Hopking's Herbal -LMN- A concise list of herbs, actions and uses
Hopking's Herbal > L M N <
Hopking's Herbal - L M N
All these herbs are available from Herbactive Botanicals as:
1. Organic tinctures made according to the British Herbal Pharmacopoeia
2. Organic alcohol-free concentrated tinctures
185. Lactuca virosa (Wild Lettuce leaves) - sedative, anodyne, hypnotic; insomnia, restlessness, excitability (children), pertussis, irritable cough, priapism, dysmenorrhoea, nymphomania, muscular pains, RA pains.
186. Lamium album (Deadnettle herb) - astringent, anti-haemorrhagic, anti-spasmodic, expectorant, styptic; internal bleeding, leucorrhoea, irregular menstrual periods irregular, menstrual flow weak, vaginal douche, stomach and intestinal upset.
187. Larrea mexicana (Chaparral leaf, Creosote bush, Grease bush) - antibiotic, powerful blood cleanser, bactericidal, anti-inflammatory, alterative, respiratory and urinary antiseptic, anti-oxidant, anti-psoriasis, anti-arthritic. Contains NDGA a powerful parasiticide. Anti-tumour - on some types of mammary (breast) carcinomas; has antiproliferative activity against a T-lymphoma cell line without affecting viability of normal lymphocytes; immunomodulator (NDGA), antioxidant, anti-microbial. Strong bitter, enzyme inhibitor. All body cells feel its influence. Low toxicity. Uses: regarded as a cure all by the Arizona Indians. Acts as a preventative against cancer (esp. breast), rheumatism, arthritis, skin disorders, bursitis, lumbago, healing of external wounds, delayed menses, indigestion, kidney disorders, piles, tetanus, itching. Early American agent for sexually transmitted diseases, venereal infections and chancre. History of use in skin malignancy. Chronic chest complaints.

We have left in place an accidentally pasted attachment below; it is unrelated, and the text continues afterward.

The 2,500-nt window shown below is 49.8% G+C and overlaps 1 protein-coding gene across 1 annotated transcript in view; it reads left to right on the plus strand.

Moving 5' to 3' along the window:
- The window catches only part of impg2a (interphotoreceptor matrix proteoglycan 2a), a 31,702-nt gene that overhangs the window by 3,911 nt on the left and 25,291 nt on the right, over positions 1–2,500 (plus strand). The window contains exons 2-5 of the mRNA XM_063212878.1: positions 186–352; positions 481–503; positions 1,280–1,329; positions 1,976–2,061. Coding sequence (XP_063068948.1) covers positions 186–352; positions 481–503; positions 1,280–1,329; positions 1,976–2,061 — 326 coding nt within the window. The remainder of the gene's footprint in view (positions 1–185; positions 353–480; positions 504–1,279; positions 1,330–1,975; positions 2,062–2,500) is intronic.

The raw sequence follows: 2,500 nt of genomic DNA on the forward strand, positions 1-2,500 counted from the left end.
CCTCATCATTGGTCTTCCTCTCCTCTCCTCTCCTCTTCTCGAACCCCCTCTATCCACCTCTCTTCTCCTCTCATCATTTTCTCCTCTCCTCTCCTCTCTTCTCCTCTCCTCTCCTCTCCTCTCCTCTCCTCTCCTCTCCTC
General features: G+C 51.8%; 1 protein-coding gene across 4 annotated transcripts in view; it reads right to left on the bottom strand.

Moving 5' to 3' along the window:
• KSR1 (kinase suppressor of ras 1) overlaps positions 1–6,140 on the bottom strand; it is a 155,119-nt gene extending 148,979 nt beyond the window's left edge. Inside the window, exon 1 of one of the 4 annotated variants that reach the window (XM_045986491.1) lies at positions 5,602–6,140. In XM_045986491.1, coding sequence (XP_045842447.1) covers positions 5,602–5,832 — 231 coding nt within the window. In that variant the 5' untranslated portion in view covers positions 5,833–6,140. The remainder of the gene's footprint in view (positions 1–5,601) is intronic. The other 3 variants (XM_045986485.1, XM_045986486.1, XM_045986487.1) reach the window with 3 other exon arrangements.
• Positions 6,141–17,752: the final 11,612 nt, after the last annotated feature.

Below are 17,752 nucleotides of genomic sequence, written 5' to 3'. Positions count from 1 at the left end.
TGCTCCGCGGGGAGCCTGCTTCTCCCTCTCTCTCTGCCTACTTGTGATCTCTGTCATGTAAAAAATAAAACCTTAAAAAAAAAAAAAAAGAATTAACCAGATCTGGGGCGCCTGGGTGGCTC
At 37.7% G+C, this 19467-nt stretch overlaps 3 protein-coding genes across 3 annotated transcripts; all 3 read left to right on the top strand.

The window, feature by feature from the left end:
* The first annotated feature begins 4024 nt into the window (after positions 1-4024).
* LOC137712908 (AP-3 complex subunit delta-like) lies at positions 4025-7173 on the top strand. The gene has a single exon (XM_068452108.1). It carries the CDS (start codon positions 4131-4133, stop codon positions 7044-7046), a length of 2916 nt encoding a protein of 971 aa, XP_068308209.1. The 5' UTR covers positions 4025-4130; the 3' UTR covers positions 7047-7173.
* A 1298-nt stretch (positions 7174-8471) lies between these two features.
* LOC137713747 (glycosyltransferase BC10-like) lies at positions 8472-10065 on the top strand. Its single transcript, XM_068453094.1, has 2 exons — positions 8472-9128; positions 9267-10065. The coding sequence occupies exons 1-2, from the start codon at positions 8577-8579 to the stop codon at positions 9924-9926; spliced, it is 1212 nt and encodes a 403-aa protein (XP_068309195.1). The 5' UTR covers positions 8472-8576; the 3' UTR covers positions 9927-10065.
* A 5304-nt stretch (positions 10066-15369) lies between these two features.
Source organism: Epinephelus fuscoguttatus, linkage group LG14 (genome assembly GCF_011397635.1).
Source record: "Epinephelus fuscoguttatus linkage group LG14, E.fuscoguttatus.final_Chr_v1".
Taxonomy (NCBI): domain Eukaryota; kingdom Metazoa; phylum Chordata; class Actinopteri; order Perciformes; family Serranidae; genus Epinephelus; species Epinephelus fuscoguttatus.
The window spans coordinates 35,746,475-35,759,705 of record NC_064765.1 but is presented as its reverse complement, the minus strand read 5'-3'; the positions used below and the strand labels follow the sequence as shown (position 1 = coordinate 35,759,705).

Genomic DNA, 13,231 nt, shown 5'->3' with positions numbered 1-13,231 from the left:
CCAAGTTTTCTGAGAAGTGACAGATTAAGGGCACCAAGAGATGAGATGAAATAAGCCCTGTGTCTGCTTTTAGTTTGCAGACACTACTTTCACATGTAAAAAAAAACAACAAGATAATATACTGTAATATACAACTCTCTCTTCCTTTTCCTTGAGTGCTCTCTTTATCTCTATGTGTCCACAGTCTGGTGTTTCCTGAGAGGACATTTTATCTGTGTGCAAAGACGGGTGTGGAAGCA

188. Lavandula officinalis (Lavender flowers) - carminative, anti-spasmodic, anti-depressant, rubefacient; flatulent dyspepsia, digestive dysfunction, colic, stress headaches, depression, nervous debility, exhaustion, insomnia. Ext.: RA (oil). Dose 1:5 60% 2-4ml; Compound Lavender Tincture BPC 1949 2-4ml.